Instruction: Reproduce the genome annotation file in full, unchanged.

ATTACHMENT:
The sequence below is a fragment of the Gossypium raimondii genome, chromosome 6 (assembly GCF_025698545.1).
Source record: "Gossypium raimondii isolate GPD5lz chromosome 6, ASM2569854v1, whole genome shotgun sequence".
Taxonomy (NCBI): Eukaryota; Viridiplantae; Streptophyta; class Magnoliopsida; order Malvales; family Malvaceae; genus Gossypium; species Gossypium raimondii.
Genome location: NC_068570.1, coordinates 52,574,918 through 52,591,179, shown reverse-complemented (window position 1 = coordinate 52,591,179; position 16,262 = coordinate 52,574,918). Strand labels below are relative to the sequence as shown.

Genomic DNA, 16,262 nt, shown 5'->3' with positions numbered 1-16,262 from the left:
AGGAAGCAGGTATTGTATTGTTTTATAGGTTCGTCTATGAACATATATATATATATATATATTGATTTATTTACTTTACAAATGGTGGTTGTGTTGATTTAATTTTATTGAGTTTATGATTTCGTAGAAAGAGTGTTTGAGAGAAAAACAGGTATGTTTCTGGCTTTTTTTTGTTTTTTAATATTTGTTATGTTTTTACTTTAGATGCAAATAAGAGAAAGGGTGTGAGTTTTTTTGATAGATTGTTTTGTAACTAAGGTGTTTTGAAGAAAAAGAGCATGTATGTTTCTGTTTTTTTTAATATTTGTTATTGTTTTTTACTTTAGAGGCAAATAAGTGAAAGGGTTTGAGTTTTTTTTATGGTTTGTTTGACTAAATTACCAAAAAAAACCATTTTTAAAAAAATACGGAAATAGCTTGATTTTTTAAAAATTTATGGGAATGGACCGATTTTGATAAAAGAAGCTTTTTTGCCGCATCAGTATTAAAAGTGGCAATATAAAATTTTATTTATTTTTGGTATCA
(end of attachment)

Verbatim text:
The sequence below is a fragment of the Gossypium raimondii genome, chromosome 6 (assembly GCF_025698545.1).
Source record: "Gossypium raimondii isolate GPD5lz chromosome 6, ASM2569854v1, whole genome shotgun sequence".
Taxonomy (NCBI): Eukaryota; Viridiplantae; Streptophyta; class Magnoliopsida; order Malvales; family Malvaceae; genus Gossypium; species Gossypium raimondii.
Genome location: NC_068570.1, coordinates 52,574,918 through 52,591,179, shown reverse-complemented (window position 1 = coordinate 52,591,179; position 16,262 = coordinate 52,574,918). Strand labels below are relative to the sequence as shown.

Genomic DNA, 16,262 nt, shown 5'->3' with positions numbered 1-16,262 from the left:
AGGAAGCAGGTATTGTATTGTTTTATAGGTTCGTCTATGAACATATATATATATATATATATTGATTTATTTACTTTACAAATGGTGGTTGTGTTGATTTAATTTTATTGAGTTTATGATTTCGTAGAAAGAGTGTTTGAGAGAAAAACAGGTATGTTTCTGGCTTTTTTTTGTTTTTTAATATTTGTTATGTTTTTACTTTAGATGCAAATAAGAGAAAGGGTGTGAGTTTTTTTGATAGATTGTTTTGTAACTAAGGTGTTTTGAAGAAAAAGAGCATGTATGTTTCTGTTTTTTTTAATATTTGTTATTGTTTTTTACTTTAGAGGCAAATAAGTGAAAGGGTTTGAGTTTTTTTTATGGTTTGTTTGACTAAATTACCAAAAAAAACCATTTTTAAAAAAATACGGAAATAGCTTGATTTTTTAAAAATTTATGGGAATGGACCGATTTTGATAAAAGAAGCTTTTTTGCCGCATCAGTATTAAAAGTGGCAATATAAAATTTTATTTATTTTTGGTATCA